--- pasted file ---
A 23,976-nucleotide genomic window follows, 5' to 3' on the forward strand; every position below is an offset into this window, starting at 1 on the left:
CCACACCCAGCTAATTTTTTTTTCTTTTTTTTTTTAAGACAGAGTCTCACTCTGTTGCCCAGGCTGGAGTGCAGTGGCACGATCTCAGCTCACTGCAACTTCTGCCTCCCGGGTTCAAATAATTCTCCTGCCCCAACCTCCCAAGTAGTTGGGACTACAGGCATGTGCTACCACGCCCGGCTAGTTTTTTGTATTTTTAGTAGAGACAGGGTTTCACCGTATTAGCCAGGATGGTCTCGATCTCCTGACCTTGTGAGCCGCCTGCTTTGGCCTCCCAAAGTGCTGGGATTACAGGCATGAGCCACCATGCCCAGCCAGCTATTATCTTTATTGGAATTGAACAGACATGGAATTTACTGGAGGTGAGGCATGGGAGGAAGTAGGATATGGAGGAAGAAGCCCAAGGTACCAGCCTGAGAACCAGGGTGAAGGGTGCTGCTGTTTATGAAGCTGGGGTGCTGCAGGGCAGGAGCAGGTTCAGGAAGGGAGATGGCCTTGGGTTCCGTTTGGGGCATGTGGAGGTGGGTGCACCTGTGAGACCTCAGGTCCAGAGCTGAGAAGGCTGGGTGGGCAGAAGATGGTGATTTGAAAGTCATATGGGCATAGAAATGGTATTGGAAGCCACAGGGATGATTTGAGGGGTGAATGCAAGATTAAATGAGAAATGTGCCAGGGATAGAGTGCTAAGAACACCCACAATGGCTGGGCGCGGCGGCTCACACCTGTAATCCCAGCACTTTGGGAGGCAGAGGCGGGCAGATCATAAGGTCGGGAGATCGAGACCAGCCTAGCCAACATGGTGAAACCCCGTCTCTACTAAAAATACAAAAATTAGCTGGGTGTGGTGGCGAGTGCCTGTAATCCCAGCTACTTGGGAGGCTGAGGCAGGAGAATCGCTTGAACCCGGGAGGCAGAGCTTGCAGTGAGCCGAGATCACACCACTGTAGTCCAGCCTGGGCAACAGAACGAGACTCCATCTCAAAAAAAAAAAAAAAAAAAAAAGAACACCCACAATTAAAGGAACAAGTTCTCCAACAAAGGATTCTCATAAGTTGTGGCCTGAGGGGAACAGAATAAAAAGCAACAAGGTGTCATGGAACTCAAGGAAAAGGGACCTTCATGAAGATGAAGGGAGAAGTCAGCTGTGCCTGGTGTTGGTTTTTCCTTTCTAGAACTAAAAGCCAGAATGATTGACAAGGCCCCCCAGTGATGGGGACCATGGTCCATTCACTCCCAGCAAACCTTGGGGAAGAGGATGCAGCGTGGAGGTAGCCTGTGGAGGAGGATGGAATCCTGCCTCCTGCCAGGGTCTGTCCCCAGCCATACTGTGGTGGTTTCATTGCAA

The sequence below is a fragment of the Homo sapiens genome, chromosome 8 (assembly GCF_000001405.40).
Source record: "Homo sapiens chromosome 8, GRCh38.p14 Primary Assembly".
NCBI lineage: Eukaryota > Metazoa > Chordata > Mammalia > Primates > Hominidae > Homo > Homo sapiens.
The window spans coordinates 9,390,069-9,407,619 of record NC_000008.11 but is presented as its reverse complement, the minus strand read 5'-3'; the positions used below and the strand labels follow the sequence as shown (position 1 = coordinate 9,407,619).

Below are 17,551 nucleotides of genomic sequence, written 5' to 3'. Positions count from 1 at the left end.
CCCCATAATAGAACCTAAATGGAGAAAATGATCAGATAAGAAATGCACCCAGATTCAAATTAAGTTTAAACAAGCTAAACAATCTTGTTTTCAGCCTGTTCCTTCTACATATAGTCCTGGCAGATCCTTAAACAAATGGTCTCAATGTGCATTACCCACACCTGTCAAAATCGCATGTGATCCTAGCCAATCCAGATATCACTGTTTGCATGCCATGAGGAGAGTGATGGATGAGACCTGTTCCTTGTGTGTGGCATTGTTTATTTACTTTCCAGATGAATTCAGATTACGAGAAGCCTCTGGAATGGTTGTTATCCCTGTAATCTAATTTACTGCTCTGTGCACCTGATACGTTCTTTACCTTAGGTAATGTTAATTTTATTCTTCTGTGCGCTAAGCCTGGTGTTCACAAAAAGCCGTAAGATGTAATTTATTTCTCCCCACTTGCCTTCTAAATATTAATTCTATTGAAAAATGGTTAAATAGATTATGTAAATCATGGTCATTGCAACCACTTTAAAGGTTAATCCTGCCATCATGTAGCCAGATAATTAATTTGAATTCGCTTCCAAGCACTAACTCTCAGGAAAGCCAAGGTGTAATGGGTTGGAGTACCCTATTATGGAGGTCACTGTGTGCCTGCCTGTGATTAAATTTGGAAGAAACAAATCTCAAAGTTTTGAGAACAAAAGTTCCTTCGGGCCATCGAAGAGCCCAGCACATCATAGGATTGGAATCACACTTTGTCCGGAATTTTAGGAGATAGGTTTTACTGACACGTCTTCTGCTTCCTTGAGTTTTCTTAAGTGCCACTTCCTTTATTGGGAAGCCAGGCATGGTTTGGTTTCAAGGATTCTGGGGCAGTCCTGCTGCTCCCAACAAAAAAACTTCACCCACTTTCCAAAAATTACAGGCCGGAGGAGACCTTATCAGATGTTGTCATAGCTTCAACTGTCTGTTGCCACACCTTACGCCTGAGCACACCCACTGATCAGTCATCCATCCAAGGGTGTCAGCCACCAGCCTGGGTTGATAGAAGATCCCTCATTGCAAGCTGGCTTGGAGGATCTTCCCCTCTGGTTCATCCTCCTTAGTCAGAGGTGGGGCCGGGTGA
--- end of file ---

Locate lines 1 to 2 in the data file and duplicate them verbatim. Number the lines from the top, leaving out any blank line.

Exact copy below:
A 23,976-nucleotide genomic window follows, 5' to 3' on the forward strand; every position below is an offset into this window, starting at 1 on the left:
CCACACCCAGCTAATTTTTTTTTCTTTTTTTTTTTAAGACAGAGTCTCACTCTGTTGCCCAGGCTGGAGTGCAGTGGCACGATCTCAGCTCACTGCAACTTCTGCCTCCCGGGTTCAAATAATTCTCCTGCCCCAACCTCCCAAGTAGTTGGGACTACAGGCATGTGCTACCACGCCCGGCTAGTTTTTTGTATTTTTAGTAGAGACAGGGTTTCACCGTATTAGCCAGGATGGTCTCGATCTCCTGACCTTGTGAGCCGCCTGCTTTGGCCTCCCAAAGTGCTGGGATTACAGGCATGAGCCACCATGCCCAGCCAGCTATTATCTTTATTGGAATTGAACAGACATGGAATTTACTGGAGGTGAGGCATGGGAGGAAGTAGGATATGGAGGAAGAAGCCCAAGGTACCAGCCTGAGAACCAGGGTGAAGGGTGCTGCTGTTTATGAAGCTGGGGTGCTGCAGGGCAGGAGCAGGTTCAGGAAGGGAGATGGCCTTGGGTTCCGTTTGGGGCATGTGGAGGTGGGTGCACCTGTGAGACCTCAGGTCCAGAGCTGAGAAGGCTGGGTGGGCAGAAGATGGTGATTTGAAAGTCATATGGGCATAGAAATGGTATTGGAAGCCACAGGGATGATTTGAGGGGTGAATGCAAGATTAAATGAGAAATGTGCCAGGGATAGAGTGCTAAGAACACCCACAATGGCTGGGCGCGGCGGCTCACACCTGTAATCCCAGCACTTTGGGAGGCAGAGGCGGGCAGATCATAAGGTCGGGAGATCGAGACCAGCCTAGCCAACATGGTGAAACCCCGTCTCTACTAAAAATACAAAAATTAGCTGGGTGTGGTGGCGAGTGCCTGTAATCCCAGCTACTTGGGAGGCTGAGGCAGGAGAATCGCTTGAACCCGGGAGGCAGAGCTTGCAGTGAGCCGAGATCACACCACTGTAGTCCAGCCTGGGCAACAGAACGAGACTCCATCTCAAAAAAAAAAAAAAAAAAAAAAGAACACCCACAATTAAAGGAACAAGTTCTCCAACAAAGGATTCTCATAAGTTGTGGCCTGAGGGGAACAGAATAAAAAGCAACAAGGTGTCATGGAACTCAAGGAAAAGGGACCTTCATGAAGATGAAGGGAGAAGTCAGCTGTGCCTGGTGTTGGTTTTTCCTTTCTAGAACTAAAAGCCAGAATGATTGACAAGGCCCCCCAGTGATGGGGACCATGGTCCATTCACTCCCAGCAAACCTTGGGGAAGAGGATGCAGCGTGGAGGTAGCCTGTGGAGGAGGATGGAATCCTGCCTCCTGCCAGGGTCTGTCCCCAGCCATACTGTGGTGGTTTCATTGCAA